• Consider training and certifications in ITIL or the methodology of your choice prior to undertaking the implementation of ITSM processes. The rewards will be quantifiable. If you and your team use the ITIL framework, it's important to understand all its intricacies. That include the benefits of the ITIL framework, such as reducing business risk, improving customer satisfaction, cutting costs, and maintaining service during change. Grasping what's involved in the framework will help you better integrate your people, processes, and technology, while aligning both IT and business goals to help grow business and revenue.
  • Evaluating your business goals, departmental budgets, resource constraints, and organization culture can help you determine which processes work for you. The ITIL guidelines are just that, guidelines. It is not necessary to follow them exactly as presented. It is up to you to adopt processes that meet your individual company needs.

Unfortunately, poorly defined and unenforced processes can create disagreement between IT organizations and business leaders. There is no simple solution to define and implement IT service management processes. But, you can reduce discomfort by carefully selecting processes based on their fit for your business needs.

5. Assemble a Winning Team

Every successful organization relies on a group of talented people who directly or indirectly contribute to the effective delivery of a product or service. Having the right people in the right positions is imperative to success. Some of the steps you can take to ensure you are effectively using your people resources include:

  • Identify the people you already have on board and their skill sets.
  • Document what roles your business needs to succeed.
  • Align the people you already have and the roles they can fill.
  • Identify gaps.
  • Remove or reassign people who do not fit your needs.
  • Add people with skill sets that can fill in the gap.

Having the right people is essential to achieving your goals. Be sure that your people are not only committed, but also qualified and comfortable with your business culture. Ask yourself if they are the right people for the job, and don’t forget to define their roles and responsibilities. Everyone need to know what they are supposed to do. This includes service managers, ITSM team members, service sponsors, and associated process owners.

6. Automate Sensibly, and Automate Often

In today’s fast-paced business environment, it is impossible to improve service management without automation. Once the right processes are identified, and the right people are in place, automation is the next logical step. One word of caution: Don’t automate so much that you lose sight of your primary goal, which is customer’s needs for personalized service. Consider the advantages of data-driven automation’s ability to generate an action based on intelligence:

  • Manual human error is significantly decreased.
  • Any number of repeatable processes can be implemented and easily maintained.
  • Both productivity and predictability increase dramatically.
  • There is an overall improvement in customer experience.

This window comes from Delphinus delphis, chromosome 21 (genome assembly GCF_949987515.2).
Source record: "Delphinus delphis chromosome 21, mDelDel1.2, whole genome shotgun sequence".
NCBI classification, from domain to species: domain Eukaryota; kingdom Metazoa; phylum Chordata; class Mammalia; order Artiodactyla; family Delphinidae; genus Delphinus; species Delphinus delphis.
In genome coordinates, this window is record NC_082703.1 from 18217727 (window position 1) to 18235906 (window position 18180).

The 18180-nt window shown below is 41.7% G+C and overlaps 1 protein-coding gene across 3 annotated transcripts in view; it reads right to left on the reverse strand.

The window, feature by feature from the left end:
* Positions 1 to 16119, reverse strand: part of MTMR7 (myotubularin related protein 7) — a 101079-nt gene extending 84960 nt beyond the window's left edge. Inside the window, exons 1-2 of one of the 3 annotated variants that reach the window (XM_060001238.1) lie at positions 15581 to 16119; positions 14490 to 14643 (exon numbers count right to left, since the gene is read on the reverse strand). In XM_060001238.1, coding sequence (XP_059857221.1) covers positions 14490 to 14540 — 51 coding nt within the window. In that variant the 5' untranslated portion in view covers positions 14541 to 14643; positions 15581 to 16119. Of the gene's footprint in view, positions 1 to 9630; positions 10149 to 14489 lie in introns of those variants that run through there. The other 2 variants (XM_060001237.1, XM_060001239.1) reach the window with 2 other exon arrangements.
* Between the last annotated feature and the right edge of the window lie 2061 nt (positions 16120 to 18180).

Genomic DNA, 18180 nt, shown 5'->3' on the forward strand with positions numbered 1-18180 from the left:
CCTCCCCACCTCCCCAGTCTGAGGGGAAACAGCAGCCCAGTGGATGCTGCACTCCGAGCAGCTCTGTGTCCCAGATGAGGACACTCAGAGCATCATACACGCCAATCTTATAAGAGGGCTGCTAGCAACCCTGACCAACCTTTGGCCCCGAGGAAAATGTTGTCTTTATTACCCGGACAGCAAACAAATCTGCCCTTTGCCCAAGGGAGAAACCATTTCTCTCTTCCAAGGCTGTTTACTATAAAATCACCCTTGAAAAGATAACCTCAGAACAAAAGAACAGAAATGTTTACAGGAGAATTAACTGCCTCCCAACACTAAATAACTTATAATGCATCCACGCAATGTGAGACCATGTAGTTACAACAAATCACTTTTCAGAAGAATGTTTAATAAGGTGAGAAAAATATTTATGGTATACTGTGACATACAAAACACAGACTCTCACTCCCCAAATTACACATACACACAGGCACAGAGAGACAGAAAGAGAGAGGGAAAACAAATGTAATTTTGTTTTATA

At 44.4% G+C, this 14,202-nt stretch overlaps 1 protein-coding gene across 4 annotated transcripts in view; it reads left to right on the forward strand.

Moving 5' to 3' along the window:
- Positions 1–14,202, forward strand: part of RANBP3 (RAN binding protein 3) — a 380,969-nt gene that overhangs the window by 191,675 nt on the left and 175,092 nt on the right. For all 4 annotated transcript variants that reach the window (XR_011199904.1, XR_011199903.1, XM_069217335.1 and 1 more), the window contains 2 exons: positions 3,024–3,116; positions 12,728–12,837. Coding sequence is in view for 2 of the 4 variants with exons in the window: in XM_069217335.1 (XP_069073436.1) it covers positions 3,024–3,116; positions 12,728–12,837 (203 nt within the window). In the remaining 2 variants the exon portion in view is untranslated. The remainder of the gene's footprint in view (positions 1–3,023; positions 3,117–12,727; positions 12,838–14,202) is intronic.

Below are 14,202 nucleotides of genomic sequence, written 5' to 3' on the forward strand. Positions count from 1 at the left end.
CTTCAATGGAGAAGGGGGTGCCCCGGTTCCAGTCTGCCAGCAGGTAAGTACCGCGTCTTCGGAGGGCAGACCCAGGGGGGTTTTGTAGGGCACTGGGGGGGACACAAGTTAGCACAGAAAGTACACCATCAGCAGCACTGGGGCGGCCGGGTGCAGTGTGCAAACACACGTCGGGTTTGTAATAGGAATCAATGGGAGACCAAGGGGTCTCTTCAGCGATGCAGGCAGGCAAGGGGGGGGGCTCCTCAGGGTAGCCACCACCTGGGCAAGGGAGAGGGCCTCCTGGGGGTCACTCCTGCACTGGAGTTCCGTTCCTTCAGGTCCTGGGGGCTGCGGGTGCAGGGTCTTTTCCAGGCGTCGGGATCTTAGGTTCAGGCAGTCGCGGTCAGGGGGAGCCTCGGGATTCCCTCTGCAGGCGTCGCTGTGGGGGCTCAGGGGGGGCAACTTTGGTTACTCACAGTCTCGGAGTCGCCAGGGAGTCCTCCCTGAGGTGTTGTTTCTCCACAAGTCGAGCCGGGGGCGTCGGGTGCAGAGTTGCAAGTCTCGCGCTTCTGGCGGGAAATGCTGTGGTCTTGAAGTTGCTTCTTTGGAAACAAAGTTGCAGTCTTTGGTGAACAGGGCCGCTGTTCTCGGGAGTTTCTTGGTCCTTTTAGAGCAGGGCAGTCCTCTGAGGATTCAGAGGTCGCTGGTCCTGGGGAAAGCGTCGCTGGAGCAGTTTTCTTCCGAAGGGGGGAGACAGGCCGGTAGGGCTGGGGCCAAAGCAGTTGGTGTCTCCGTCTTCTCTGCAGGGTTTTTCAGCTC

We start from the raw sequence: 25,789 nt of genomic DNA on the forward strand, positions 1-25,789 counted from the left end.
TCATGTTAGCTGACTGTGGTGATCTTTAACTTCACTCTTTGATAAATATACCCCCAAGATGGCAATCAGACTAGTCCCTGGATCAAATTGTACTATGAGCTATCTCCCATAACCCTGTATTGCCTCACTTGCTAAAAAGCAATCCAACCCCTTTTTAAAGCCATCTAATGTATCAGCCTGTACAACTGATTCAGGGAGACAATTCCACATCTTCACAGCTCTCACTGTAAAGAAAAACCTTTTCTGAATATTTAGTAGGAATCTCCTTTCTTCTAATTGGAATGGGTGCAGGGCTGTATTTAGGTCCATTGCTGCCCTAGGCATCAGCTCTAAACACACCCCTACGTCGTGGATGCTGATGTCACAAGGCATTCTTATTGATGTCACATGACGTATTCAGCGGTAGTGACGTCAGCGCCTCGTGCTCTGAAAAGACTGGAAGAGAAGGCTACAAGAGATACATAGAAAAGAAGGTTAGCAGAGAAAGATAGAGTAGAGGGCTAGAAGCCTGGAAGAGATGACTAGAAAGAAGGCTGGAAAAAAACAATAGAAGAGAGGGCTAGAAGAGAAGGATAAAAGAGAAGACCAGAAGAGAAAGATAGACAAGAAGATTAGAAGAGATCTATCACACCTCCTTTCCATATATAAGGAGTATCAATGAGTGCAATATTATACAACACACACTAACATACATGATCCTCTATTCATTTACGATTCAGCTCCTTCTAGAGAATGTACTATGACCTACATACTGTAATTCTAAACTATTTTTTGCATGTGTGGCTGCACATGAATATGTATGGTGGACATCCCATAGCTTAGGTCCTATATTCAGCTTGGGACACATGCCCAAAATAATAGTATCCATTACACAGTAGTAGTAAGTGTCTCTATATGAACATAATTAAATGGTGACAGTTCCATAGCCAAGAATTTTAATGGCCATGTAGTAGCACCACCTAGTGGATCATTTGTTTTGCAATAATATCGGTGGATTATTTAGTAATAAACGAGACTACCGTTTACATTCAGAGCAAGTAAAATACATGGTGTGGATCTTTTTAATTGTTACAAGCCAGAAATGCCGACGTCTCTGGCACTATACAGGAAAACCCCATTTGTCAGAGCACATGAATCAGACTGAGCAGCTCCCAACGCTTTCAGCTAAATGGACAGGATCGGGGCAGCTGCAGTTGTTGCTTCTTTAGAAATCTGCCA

• Costs go down, in a direct benefit to the bottom line.

7. Select the Right ITSM Software

To automate the delivery of services to your end-customer and provide the most modern user experience, you will want to implement an ITSM software solution that incorporates service desk, IT asset management, and IT self-service functionality. There are several elements to consider when choosing the best solution to fit your business needs. Regardless of your industry vertical, organization size, and specialized needs, the solution should:

  • Be intuitive and user-friendly
  • Consolidate ITSM functionality into a single system
  • Automate ITSM processes
  • Support integrations

With the right ITSM solution you can:

  • Boost productivity
  • Minimize the impact of issues
  • Reduce overall operating costs
  • Adhere to compliance and industry regulations
  • Increase team accountability and productivity 

Matrices should be developed to measure both the successes and the failures of each process. After defining  parameters, manage all of the measurements in a single place. That way, you can use the information to define trends and make changes to continuously improve your processes.

IT success is not an accident. It is the considered, deliberate implementation of IT service delivery excellence. This is not achieved overnight, but rather as a series of coordinated transitional steps to achieve a desired improvement. With proper planning, communications, and implementation, ITIL or a similar framework and ITSM can position your company for growth and profitability.


Find out how to implement an effective ITIL-based approach to IT service delivery, in our white paper, ITIL Made Easy: ITSM Processes and Best Practices.

Download White Paper

 

This article was written by Jarod Greene, a former Vice President of product marketing at Cherwell, as well as a former Gartner ITSM Analyst. Greene has 12+ years of ITSM industry experience, with insight into the market from vendor, end-user, customer, and analyst perspectives.